Just what does a tenured teacher in New York have to do these days to get fired? In the wake of a scandal that rocked the Glen Cove School District, we know this much: Helping students cheat on state tests hasn't been enough to cost educators their jobs.
Two administrators and six teachers, we learned recently, were fined a total of $144,522 in 2013 in connection with two separate scandals in 2012. In one case at Glen Cove High School, a student's failing Regents grade was changed to passing. In a far more widespread instance of bad behavior, nearly two dozen teachers helped children on state English and math tests, supplying answers and telling students to rethink wrong responses, according to a district-commissioned investigation.
The high school's principal resigned last year and lost his administrative and teaching certificates, but he's the only educator out of a job, though the investigation continues. In the other eight cases adjudicated so far, two administrators and six teachers paid fines of between $3,118 and $26,750. Four of the eight admitted wrongdoing, while four did not.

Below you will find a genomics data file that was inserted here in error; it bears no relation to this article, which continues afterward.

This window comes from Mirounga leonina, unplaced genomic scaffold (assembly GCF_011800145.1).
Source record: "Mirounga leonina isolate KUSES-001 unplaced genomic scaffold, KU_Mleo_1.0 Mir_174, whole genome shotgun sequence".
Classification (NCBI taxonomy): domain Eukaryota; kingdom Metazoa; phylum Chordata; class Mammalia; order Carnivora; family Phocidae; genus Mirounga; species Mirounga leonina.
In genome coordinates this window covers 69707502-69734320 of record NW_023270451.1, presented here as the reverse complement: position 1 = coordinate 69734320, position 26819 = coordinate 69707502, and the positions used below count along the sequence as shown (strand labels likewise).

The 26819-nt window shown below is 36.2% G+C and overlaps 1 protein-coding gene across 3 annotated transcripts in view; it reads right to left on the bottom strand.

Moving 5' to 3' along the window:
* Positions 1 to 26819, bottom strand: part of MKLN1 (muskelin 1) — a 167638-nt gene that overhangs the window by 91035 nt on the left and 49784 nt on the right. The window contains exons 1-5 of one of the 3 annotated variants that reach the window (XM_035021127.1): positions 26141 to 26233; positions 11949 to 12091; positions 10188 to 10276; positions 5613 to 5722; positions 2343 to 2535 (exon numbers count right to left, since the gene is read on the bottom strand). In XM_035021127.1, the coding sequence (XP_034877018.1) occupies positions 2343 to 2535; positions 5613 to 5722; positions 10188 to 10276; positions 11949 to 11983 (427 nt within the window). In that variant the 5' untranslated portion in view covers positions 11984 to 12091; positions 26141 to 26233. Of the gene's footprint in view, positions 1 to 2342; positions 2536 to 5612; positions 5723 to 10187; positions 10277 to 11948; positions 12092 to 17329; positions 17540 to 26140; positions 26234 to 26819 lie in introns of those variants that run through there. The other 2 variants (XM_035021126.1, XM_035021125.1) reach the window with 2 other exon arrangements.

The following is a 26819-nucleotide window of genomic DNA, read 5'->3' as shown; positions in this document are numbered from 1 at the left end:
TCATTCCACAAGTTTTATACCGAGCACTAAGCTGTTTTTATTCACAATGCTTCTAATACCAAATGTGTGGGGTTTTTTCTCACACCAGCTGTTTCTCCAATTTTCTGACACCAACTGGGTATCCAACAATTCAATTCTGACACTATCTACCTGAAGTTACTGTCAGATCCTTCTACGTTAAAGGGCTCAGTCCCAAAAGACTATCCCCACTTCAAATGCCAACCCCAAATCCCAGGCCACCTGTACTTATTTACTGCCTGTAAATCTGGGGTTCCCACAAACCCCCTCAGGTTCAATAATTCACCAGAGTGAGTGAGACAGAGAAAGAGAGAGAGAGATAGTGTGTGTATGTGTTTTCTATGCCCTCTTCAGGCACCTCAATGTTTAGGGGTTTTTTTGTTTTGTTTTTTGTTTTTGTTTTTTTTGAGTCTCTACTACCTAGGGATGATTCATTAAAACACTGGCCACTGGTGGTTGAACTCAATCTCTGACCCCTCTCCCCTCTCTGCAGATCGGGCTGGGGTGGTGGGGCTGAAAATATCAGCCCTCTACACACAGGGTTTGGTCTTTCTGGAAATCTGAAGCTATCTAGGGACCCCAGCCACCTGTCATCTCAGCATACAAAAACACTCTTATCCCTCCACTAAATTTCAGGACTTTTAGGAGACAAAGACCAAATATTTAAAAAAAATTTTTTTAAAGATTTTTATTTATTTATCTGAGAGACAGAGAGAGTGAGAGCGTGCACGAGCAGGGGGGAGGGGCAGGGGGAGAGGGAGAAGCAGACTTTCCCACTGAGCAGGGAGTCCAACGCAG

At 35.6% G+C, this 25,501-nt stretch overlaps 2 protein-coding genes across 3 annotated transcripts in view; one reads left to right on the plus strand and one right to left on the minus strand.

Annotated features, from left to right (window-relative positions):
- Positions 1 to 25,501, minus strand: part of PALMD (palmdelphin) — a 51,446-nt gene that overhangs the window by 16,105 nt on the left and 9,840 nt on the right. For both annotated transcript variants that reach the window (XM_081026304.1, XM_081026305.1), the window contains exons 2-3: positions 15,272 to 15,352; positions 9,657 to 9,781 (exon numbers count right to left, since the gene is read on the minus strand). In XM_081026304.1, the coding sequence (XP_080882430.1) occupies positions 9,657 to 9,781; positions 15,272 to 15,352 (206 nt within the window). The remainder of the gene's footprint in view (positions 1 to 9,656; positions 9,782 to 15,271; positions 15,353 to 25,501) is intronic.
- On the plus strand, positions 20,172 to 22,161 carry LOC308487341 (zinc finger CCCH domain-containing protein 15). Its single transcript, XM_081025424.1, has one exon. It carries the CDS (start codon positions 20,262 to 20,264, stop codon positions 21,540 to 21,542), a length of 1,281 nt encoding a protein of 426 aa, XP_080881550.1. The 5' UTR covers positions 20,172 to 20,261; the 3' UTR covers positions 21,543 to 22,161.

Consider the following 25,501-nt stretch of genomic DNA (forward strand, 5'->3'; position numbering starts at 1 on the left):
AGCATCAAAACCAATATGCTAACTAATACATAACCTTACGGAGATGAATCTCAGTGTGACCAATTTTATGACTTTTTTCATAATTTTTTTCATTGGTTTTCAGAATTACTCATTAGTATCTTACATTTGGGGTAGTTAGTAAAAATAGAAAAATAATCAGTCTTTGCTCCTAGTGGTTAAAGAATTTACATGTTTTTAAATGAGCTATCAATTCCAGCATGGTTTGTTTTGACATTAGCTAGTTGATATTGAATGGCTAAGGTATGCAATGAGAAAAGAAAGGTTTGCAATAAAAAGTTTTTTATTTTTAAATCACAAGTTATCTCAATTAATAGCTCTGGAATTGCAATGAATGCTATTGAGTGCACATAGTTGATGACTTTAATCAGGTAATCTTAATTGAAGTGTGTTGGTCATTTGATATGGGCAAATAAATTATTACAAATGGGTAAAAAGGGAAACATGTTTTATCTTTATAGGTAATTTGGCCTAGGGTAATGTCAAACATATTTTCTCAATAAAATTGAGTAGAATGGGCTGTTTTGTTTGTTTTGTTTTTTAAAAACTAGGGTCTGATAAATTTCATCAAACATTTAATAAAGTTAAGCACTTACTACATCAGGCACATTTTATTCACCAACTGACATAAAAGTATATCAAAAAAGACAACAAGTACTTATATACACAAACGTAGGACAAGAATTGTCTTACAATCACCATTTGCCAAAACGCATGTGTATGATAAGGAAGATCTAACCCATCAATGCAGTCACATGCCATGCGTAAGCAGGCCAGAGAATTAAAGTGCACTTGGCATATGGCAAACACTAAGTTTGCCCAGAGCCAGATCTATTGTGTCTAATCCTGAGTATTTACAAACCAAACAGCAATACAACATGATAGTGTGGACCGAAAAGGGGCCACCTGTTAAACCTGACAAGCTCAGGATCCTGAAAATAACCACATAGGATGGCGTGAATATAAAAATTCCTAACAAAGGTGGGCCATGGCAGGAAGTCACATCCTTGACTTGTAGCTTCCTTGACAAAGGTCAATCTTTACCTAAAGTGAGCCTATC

Education officials say settling for fines and not pursuing firings for teachers who enable cheating are functions of a dysfunctional system. Teacher tenure and the state laws governing teacher dismissal and the revocation of certifications make going after the offenders' jobs not worth the trouble.
The New York State School Boards Association has said the average disciplinary proceeding at this level takes 830 days and costs $313,000. The process is so drawn out and protective of educators that it often leads to settlements in cases where firings are more appropriate.
To point out that this is a broken system that hurts schools and students is not an attack on teachers. It is not an attack on education. It is an attack on a system that allows dishonest educators to keep their jobs. This is a part of the system that needs to be attacked until it is changed.